As of 6:00 PM PST today, Mohammad, Yahaira, Lizbeth and Raul, an Arizona Resident, have been arrested and detained after their day long sit-in at Senator John McCains Office in Tucson, AZ. Tania, who was not detained, has been designated as spokesperson and will be relating the experiences/thoughts of the group during the action.
Senator John McCain offered the students a meeting in order to discuss the Dream Act, however, the students recognize that this is insufficient and that immediate action is needed to pass the DREAM Act!
Tucson, Arizona. May 17th, on the anniversary of landmark civil rights case Brown v. Board of Education, Arizona law enforcement arrested four undocumented leaders of the immigrant student movement in addition to Arizona native Raul Alcaraz. Lizbeth Mateo of Los Angeles, California; Tania Unzueta of Chicago, Illinois; Mohammad Abdollahi of Ann Arbor, Michigan; and Yahaira Carrillo of Kansas City, Missouri; were detained Tucson, Arizona, after staging a sit-in at Senator John McCain's office. With this challenge to local and federal law, these youth hope to highlight the urgency of legislative action in Congress, and catalyze mass grassroots mobilization to pass the DREAM Act before June 15th.
These four leaders are risking deportation from the United States in the hope that this action will make a significant contribution to the fight for immigrant rights. In response to the onslaught of enforcement-based immigration law, they staged a sit-in at Senator McCain's office, and urged congressional leadership to champion the DREAM Act and the values it represents: hard work, education, and fairness.
Lizbeth, 25, an organizer with DREAM Team Los Angeles, states, "There are already ten other states across the country considering immigration legislation similar to Arizona's: legislation that is anti-family, anti-democratic, and anti-freedom. Police states and enforcement are quickly becoming the standard, and we are running out of time. We are going to pass the DREAM Act because it is based on freedom and equality."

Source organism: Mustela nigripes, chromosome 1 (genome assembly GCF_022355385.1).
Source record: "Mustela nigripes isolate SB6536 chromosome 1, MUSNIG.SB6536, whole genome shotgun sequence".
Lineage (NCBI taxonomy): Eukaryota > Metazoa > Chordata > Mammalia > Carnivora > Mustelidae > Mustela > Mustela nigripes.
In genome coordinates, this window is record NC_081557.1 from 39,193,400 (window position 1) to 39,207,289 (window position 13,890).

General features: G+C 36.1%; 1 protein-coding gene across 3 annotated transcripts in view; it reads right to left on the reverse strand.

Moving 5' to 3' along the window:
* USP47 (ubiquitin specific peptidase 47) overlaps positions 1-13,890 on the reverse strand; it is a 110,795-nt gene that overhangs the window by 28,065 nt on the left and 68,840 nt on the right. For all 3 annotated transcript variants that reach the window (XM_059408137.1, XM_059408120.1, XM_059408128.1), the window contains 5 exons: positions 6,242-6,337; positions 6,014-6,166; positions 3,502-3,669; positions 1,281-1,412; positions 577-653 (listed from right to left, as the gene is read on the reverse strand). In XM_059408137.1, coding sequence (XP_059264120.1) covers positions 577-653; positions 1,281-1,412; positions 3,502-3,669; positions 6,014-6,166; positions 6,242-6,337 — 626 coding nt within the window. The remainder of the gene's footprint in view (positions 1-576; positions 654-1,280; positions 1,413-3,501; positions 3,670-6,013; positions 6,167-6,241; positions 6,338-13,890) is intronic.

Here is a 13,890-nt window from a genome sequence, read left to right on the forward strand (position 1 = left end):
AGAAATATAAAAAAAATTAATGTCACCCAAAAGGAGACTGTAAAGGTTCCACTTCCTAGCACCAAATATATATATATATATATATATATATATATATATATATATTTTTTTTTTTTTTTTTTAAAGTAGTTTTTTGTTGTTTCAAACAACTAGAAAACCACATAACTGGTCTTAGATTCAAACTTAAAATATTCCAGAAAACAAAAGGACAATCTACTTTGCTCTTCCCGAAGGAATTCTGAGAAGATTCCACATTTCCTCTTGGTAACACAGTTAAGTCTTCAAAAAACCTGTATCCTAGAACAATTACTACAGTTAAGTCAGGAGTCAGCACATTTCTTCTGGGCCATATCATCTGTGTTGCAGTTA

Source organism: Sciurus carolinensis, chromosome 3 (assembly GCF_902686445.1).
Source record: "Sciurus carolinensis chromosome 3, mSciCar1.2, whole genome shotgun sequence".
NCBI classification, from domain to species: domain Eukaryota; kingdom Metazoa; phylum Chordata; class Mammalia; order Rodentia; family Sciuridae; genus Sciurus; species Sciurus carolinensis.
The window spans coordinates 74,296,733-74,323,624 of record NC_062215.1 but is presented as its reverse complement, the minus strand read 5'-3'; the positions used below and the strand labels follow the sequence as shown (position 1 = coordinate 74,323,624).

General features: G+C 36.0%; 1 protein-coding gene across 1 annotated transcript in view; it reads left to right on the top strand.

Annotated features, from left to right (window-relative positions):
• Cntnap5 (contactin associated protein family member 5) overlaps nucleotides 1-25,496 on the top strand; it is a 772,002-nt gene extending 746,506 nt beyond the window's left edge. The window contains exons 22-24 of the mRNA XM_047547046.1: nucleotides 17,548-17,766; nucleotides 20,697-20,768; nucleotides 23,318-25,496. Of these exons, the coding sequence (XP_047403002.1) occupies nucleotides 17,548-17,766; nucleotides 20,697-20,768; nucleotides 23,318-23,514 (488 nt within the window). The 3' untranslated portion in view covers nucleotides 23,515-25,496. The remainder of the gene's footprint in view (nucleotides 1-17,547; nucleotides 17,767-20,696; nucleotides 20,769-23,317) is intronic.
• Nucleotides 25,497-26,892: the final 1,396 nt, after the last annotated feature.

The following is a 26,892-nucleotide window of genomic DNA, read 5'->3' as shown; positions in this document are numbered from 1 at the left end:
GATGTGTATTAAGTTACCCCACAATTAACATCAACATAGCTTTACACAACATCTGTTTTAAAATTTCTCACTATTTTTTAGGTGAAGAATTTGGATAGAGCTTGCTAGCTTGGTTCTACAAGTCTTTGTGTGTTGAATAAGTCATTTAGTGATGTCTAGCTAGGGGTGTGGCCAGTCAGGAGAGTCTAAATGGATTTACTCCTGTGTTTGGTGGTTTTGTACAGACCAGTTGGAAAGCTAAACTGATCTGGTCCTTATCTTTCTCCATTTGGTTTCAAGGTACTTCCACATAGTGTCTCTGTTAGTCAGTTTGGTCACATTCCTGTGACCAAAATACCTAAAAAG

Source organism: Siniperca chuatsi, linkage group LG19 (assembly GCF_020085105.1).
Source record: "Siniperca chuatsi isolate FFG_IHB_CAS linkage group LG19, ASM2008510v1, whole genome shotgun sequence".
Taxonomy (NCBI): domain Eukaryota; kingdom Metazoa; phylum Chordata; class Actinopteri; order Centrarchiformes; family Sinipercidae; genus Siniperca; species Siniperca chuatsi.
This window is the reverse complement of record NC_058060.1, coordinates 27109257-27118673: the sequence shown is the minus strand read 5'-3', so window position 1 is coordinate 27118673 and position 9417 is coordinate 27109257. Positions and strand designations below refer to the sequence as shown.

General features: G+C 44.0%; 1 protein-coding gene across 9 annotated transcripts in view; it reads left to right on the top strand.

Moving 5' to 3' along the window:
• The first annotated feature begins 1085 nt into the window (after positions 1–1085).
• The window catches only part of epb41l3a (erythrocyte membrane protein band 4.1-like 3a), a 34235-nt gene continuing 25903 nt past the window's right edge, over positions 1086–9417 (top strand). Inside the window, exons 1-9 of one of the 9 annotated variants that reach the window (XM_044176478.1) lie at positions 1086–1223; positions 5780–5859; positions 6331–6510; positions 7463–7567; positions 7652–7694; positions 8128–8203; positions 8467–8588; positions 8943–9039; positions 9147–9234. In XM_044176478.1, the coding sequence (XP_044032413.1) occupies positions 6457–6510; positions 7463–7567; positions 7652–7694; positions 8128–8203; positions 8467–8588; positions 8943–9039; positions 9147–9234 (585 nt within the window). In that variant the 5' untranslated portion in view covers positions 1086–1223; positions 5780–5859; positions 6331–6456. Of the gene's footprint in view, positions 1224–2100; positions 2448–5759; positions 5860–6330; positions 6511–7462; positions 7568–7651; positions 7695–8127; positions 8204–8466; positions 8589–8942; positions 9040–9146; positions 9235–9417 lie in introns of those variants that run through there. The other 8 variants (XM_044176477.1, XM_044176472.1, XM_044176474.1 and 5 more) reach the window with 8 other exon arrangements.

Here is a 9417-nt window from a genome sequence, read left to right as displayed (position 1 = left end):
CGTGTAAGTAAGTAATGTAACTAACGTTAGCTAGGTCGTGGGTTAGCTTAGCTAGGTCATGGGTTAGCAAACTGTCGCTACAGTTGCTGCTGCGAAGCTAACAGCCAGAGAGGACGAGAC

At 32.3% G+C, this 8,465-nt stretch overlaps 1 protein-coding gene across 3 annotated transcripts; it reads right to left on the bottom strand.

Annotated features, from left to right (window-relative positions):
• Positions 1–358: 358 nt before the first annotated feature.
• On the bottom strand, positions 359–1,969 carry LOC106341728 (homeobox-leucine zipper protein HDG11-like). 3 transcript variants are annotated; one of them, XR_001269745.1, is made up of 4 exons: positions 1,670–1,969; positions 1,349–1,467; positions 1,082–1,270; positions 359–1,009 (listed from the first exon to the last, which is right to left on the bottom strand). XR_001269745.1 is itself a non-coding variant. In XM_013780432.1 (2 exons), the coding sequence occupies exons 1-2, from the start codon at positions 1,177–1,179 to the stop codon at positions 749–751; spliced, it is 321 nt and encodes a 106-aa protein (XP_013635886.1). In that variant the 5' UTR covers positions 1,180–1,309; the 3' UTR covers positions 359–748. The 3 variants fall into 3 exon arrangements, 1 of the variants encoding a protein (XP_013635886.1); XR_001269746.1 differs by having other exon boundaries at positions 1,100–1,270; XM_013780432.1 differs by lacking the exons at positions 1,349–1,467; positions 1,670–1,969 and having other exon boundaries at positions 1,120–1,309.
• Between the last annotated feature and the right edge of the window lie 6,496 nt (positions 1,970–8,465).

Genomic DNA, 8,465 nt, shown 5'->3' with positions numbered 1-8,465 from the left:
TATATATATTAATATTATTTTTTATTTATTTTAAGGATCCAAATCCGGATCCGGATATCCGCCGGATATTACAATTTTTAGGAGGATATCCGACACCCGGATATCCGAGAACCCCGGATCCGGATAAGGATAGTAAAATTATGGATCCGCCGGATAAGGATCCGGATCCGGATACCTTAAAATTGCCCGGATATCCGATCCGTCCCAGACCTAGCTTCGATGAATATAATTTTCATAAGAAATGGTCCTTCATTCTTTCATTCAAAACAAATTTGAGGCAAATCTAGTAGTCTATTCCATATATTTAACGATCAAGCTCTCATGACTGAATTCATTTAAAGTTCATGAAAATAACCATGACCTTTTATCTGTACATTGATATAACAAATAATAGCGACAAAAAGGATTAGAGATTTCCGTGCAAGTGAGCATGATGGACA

Mohammad, 24, co-founder of DreamActivist.Org, a resource web portal for undocumented students, said in a statement: "Never in our history has it been American to deny people their civil rights. We have decided to peacefully resist to encourage our leaders to pass the DREAM Act and create a new standard for immigration reform based on education, hard work, equality, and fairness."
At least 65,000 undocumented immigrant youth graduate from high schools every year, and many of them struggle to attend institutes of higher education and the military. The DREAM Act will grant youth who traveled to the United States before the age of 16 a path to citizenship contingent on continuous presence in the country, good behavior, and the attainment of at least a two-year university degree or a two-year commitment to the armed forces.
"During the civil rights movement, African-American students were arrested for sitting down at lunch counters. We've been detained for standing on a sidewalk. We can't wait any longer for the DREAM Act to pass," said Tania, 26, co-founder of the Immigrant Youth Justice League, and immigrant rights organizer in Chicago.
All four are leaders in their own communities and have dedicated years to work for immigrant rights, legalization for undocumented immigrants, and the DREAM Act. "Dr. King spoke of a dream of equality overcoming fear. Well, the fierce urgency of our dreams has overcome any kind of fear we may have had before. We can't wait," concluded Yahaira, 25, a founder of the Kansas Missouri Dream Alliance.